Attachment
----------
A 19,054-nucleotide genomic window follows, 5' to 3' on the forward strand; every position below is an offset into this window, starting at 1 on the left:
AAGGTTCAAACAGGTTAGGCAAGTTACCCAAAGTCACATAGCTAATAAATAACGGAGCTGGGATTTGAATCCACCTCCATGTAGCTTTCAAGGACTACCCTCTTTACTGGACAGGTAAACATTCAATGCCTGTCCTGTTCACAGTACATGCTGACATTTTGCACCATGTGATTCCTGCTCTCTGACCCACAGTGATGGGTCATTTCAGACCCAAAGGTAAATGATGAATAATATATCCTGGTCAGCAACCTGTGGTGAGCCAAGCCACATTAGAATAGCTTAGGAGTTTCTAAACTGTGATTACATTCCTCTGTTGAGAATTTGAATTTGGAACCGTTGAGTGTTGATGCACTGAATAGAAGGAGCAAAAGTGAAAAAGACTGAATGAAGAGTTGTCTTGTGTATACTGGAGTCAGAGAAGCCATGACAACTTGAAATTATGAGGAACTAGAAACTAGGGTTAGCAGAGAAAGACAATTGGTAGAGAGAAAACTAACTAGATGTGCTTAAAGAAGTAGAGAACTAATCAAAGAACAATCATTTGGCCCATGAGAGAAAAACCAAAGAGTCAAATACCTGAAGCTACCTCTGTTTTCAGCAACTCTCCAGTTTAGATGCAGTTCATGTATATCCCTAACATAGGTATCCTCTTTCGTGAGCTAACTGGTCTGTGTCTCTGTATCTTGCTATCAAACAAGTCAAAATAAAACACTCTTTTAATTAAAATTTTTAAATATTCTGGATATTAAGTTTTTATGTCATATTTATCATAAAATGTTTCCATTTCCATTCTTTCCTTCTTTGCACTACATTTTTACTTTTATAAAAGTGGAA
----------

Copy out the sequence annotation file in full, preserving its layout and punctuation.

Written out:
A 19,054-nucleotide genomic window follows, 5' to 3' on the forward strand; every position below is an offset into this window, starting at 1 on the left:
AAGGTTCAAACAGGTTAGGCAAGTTACCCAAAGTCACATAGCTAATAAATAACGGAGCTGGGATTTGAATCCACCTCCATGTAGCTTTCAAGGACTACCCTCTTTACTGGACAGGTAAACATTCAATGCCTGTCCTGTTCACAGTACATGCTGACATTTTGCACCATGTGATTCCTGCTCTCTGACCCACAGTGATGGGTCATTTCAGACCCAAAGGTAAATGATGAATAATATATCCTGGTCAGCAACCTGTGGTGAGCCAAGCCACATTAGAATAGCTTAGGAGTTTCTAAACTGTGATTACATTCCTCTGTTGAGAATTTGAATTTGGAACCGTTGAGTGTTGATGCACTGAATAGAAGGAGCAAAAGTGAAAAAGACTGAATGAAGAGTTGTCTTGTGTATACTGGAGTCAGAGAAGCCATGACAACTTGAAATTATGAGGAACTAGAAACTAGGGTTAGCAGAGAAAGACAATTGGTAGAGAGAAAACTAACTAGATGTGCTTAAAGAAGTAGAGAACTAATCAAAGAACAATCATTTGGCCCATGAGAGAAAAACCAAAGAGTCAAATACCTGAAGCTACCTCTGTTTTCAGCAACTCTCCAGTTTAGATGCAGTTCATGTATATCCCTAACATAGGTATCCTCTTTCGTGAGCTAACTGGTCTGTGTCTCTGTATCTTGCTATCAAACAAGTCAAAATAAAACACTCTTTTAATTAAAATTTTTAAATATTCTGGATATTAAGTTTTTATGTCATATTTATCATAAAATGTTTCCATTTCCATTCTTTCCTTCTTTGCACTACATTTTTACTTTTATAAAAGTGGAA